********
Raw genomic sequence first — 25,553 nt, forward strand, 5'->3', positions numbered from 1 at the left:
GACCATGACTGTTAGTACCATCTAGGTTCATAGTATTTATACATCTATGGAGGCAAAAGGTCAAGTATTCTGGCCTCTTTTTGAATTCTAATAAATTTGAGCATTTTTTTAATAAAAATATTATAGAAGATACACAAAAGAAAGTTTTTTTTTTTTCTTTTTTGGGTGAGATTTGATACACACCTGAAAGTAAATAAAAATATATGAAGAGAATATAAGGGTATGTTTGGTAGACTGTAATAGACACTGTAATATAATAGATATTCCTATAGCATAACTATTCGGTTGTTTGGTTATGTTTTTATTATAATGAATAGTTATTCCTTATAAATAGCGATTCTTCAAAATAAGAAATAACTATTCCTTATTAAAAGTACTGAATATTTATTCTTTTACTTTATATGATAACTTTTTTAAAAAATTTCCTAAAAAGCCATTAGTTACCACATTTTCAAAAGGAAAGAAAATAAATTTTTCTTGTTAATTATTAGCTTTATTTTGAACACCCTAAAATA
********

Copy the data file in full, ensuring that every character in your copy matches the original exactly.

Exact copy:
Raw genomic sequence first — 25,553 nt, forward strand, 5'->3', positions numbered from 1 at the left:
GACCATGACTGTTAGTACCATCTAGGTTCATAGTATTTATACATCTATGGAGGCAAAAGGTCAAGTATTCTGGCCTCTTTTTGAATTCTAATAAATTTGAGCATTTTTTTAATAAAAATATTATAGAAGATACACAAAAGAAAGTTTTTTTTTTTTCTTTTTTGGGTGAGATTTGATACACACCTGAAAGTAAATAAAAATATATGAAGAGAATATAAGGGTATGTTTGGTAGACTGTAATAGACACTGTAATATAATAGATATTCCTATAGCATAACTATTCGGTTGTTTGGTTATGTTTTTATTATAATGAATAGTTATTCCTTATAAATAGCGATTCTTCAAAATAAGAAATAACTATTCCTTATTAAAAGTACTGAATATTTATTCTTTTACTTTATATGATAACTTTTTTAAAAAATTTCCTAAAAAGCCATTAGTTACCACATTTTCAAAAGGAAAGAAAATAAATTTTTCTTGTTAATTATTAGCTTTATTTTGAACACCCTAAAATA